I agree with the general message of your post, but how is "third party" being defined here? I ask because if you interpret this as it's written, then this is just patently false; Jo Jorgensen was a third party candidate running in this election, was on the ballot in all 50 states + DC, and arguably won enough votes from people who would have otherwise voted GOP in enough key states (especially ones with razor-thin margins like WI, AZ, and GA) to secure an electoral victory for Joe Biden. Saying an election didn't feature third party wouldn't be true of any election in the 21st century.

How are you deciding which third party candidates "count" in terms of deciding if an election featured third party? Is there a popular vote threshold you're using that allows John B. Anderson and Ross Perot to count, but doesn't allow Jo Jorgensen to count?
 

Bughouse

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He's pretty much explicitly just removing the cases where a third party candidate has actually won a significant chunk of the vote and this may have helped lead to an incumbent losing. Obviously all elections HAVE third party candidates, but 1-2% does not usually make a major impact, and moreover beating incumbents is very rare in modern US history. Aside from 2020, it has otherwise only happened in 2 rather unusual elections, since FDR.

Here are the results dating back to FDR. Years where an incumbent lost are bolded:
1932, described below. FDR defeats incumbent Hoover.
1936-1944, FDR wins re-election as incumbent
1948, the now-incumbent Truman (post FDR's death) wins election.
1952, Truman is “term limited” since he took over early in FDR's 4th term and had served for >6 years. Term limited in quotes because as the incumbent when the 22nd amendment was ratified, he was grandfathered in and could have run again. However, he 1) respected the amendment’s intent and 2) was unpopular at the time, and he chose not to run. Eisenhower wins open election.
1956, Eisenhower wins re-election.
1960, JFK wins open election.
1964, the now-incumbent Johnson (post JFK's death) wins election.
1968, Johnson waffles and ultimately does not run for reelection. Nixon wins an open election.
1972, Nixon wins re-election.
1976, described below. Carter defeats the now-incumbent Ford (post Nixon's resignation) WITHOUT large % of vote going to a third party candidate.
1980, described below. Reagan defeats incumbent, with large % of vote going to a third party candidate.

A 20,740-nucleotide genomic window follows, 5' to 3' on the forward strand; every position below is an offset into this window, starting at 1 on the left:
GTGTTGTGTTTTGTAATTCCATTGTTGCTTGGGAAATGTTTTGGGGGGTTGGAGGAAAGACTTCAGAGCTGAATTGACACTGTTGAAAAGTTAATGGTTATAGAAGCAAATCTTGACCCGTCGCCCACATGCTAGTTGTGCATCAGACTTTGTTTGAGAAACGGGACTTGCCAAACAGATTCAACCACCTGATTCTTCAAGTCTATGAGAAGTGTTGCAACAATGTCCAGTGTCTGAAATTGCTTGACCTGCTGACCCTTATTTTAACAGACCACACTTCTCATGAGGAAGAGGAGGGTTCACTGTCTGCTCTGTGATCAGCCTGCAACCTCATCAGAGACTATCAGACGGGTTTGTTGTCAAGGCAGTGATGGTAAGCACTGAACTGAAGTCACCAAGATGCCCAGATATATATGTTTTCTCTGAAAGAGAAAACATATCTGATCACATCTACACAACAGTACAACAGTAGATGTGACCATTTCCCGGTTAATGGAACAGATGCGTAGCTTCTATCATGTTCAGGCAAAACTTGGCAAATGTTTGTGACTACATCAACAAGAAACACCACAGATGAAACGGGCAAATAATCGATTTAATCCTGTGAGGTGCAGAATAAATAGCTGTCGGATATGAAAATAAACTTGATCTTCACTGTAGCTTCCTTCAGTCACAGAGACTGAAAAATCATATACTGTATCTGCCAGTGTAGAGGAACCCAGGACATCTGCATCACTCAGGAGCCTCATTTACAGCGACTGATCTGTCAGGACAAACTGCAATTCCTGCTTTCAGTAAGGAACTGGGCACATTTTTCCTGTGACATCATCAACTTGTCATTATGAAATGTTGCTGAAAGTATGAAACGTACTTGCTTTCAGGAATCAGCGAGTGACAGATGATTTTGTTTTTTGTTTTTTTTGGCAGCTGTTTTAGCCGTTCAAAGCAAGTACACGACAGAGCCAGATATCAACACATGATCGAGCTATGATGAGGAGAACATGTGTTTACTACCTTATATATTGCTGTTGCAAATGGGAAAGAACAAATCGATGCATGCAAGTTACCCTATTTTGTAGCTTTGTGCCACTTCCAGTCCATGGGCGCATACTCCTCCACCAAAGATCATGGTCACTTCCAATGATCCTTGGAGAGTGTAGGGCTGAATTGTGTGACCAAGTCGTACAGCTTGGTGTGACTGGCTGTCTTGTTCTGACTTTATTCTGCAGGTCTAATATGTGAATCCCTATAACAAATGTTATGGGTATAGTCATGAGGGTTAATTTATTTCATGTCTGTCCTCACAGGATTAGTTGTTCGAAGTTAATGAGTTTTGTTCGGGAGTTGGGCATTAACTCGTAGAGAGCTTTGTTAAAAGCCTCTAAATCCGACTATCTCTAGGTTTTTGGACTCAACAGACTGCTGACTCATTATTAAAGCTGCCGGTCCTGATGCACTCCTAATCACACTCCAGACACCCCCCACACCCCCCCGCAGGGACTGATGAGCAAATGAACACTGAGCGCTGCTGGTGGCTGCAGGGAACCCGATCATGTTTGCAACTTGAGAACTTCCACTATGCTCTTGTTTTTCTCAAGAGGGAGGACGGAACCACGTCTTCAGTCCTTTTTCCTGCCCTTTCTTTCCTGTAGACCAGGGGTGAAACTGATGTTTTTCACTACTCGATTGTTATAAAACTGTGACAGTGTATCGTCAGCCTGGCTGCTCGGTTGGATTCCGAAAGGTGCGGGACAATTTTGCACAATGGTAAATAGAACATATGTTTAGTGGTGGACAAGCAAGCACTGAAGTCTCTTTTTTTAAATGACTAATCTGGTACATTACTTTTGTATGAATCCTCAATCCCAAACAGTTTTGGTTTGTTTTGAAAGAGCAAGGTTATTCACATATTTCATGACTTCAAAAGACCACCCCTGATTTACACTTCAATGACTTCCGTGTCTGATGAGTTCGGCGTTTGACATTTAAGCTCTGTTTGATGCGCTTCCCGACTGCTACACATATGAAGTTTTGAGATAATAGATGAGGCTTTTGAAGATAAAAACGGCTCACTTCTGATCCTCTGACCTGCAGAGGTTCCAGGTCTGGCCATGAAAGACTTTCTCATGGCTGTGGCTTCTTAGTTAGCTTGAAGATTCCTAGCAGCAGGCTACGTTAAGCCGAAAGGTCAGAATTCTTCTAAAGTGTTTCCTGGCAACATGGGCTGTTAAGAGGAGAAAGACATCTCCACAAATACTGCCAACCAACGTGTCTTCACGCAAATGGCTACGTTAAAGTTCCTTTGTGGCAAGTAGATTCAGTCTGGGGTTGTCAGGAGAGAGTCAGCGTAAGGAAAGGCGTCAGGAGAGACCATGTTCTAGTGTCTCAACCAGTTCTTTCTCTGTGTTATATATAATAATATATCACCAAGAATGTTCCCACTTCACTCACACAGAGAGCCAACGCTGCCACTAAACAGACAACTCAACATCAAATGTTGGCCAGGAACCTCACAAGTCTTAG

1984, Reagan wins re-election.
1988, Bush Sr. wins open election.
1992, described below. Clinton defeats incumbent, with large % of vote going to a third party candidate.
1996, Clinton wins re-election.
2000, Bush Jr. wins open election.
2004, Bush Jr. wins re-election.
2008, Obama wins open election.
2012, Obama wins re-election.
2016, Trump wins open election.
2020, described below. Biden defeats incumbent, WITHOUT large % of vote going to a third party candidate.

So the cases RaikouLover is excluding with that caveat about third parties are:
1980 where Reagan beat Carter by a 9.74% margin, with Anderson receiving 6.6% of the vote.
1992 where Clinton beat Bush Sr by a 5.56% margin, with Perot receiving 18.9% of the vote.

Total vote share going to a republican + democrat in the elections where an incumbent lost:
1932 - 57.4 + 39.7 = 97.1%. Only 2.9% went to all 3rd party candidates (mostly to the Socialist Party).
1976 - 50.1 + 48.0 = 98.1%. Only 1.9% went to all 3rd party candidates (mostly to Eugene McCarthy, an "independent" who had been a democratic senator, though notably by 1980 he was supporting Reagan for president, so his alignment is a bit hard to pin down.)
1980 - 50.7 + 41.0 = 91.7%. 8.3% went to all 3rd party candidates (mostly to Anderson, an "independent" who had been a republican member of the house and ran to the left of Reagan).
1992 - 43.0 + 37.4 = 80.4%. 19.6% went to all 3rd party candidates (mostly to Perot, an independent).
2020 - 50.8 + 47.4 = 98.2%. Preliminary results, obviously... but the point is this election is a heck of a lot more like FDR's victory over Hoover or Carter's over Ford than the only other 2 times in modern history that an incumbent has been defeated. And his margin is better than FDR's or Carter's was.

Another way to look at it if you don't want to get into "how many votes for a third party 'matter'" is just the raw vote share. Under that measure, Biden won a larger vote share (50.8%) than any challenger since FDR.